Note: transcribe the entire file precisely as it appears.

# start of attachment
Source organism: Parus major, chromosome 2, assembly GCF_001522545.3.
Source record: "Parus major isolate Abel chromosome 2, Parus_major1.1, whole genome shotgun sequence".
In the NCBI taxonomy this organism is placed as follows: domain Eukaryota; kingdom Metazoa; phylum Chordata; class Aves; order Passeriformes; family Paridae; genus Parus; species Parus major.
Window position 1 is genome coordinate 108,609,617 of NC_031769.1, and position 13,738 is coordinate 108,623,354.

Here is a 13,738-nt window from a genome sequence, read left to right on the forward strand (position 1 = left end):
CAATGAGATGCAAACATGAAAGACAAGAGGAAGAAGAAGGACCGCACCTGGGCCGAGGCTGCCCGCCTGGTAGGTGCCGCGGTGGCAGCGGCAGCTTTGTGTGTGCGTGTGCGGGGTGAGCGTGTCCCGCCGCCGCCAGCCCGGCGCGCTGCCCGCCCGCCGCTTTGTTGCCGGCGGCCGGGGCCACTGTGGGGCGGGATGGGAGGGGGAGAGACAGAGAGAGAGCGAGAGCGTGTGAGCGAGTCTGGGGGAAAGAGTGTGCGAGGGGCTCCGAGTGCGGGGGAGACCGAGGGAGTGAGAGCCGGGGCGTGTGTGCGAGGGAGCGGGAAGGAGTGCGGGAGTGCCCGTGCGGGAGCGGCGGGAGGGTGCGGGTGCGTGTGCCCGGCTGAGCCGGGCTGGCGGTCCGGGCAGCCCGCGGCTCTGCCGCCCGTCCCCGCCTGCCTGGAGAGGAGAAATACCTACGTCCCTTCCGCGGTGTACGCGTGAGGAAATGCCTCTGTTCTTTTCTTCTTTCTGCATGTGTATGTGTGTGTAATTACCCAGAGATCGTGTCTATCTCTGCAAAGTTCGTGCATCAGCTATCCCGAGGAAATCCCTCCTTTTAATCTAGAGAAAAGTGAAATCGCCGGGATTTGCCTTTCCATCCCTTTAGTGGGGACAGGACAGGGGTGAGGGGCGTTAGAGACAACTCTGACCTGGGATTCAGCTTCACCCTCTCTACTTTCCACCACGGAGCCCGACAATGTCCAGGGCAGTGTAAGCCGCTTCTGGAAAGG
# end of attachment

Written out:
Source organism: Parus major, chromosome 2, assembly GCF_001522545.3.
Source record: "Parus major isolate Abel chromosome 2, Parus_major1.1, whole genome shotgun sequence".
In the NCBI taxonomy this organism is placed as follows: domain Eukaryota; kingdom Metazoa; phylum Chordata; class Aves; order Passeriformes; family Paridae; genus Parus; species Parus major.
Window position 1 is genome coordinate 108,609,617 of NC_031769.1, and position 13,738 is coordinate 108,623,354.

Here is a 13,738-nt window from a genome sequence, read left to right on the forward strand (position 1 = left end):
CAATGAGATGCAAACATGAAAGACAAGAGGAAGAAGAAGGACCGCACCTGGGCCGAGGCTGCCCGCCTGGTAGGTGCCGCGGTGGCAGCGGCAGCTTTGTGTGTGCGTGTGCGGGGTGAGCGTGTCCCGCCGCCGCCAGCCCGGCGCGCTGCCCGCCCGCCGCTTTGTTGCCGGCGGCCGGGGCCACTGTGGGGCGGGATGGGAGGGGGAGAGACAGAGAGAGAGCGAGAGCGTGTGAGCGAGTCTGGGGGAAAGAGTGTGCGAGGGGCTCCGAGTGCGGGGGAGACCGAGGGAGTGAGAGCCGGGGCGTGTGTGCGAGGGAGCGGGAAGGAGTGCGGGAGTGCCCGTGCGGGAGCGGCGGGAGGGTGCGGGTGCGTGTGCCCGGCTGAGCCGGGCTGGCGGTCCGGGCAGCCCGCGGCTCTGCCGCCCGTCCCCGCCTGCCTGGAGAGGAGAAATACCTACGTCCCTTCCGCGGTGTACGCGTGAGGAAATGCCTCTGTTCTTTTCTTCTTTCTGCATGTGTATGTGTGTGTAATTACCCAGAGATCGTGTCTATCTCTGCAAAGTTCGTGCATCAGCTATCCCGAGGAAATCCCTCCTTTTAATCTAGAGAAAAGTGAAATCGCCGGGATTTGCCTTTCCATCCCTTTAGTGGGGACAGGACAGGGGTGAGGGGCGTTAGAGACAACTCTGACCTGGGATTCAGCTTCACCCTCTCTACTTTCCACCACGGAGCCCGACAATGTCCAGGGCAGTGTAAGCCGCTTCTGGAAAGG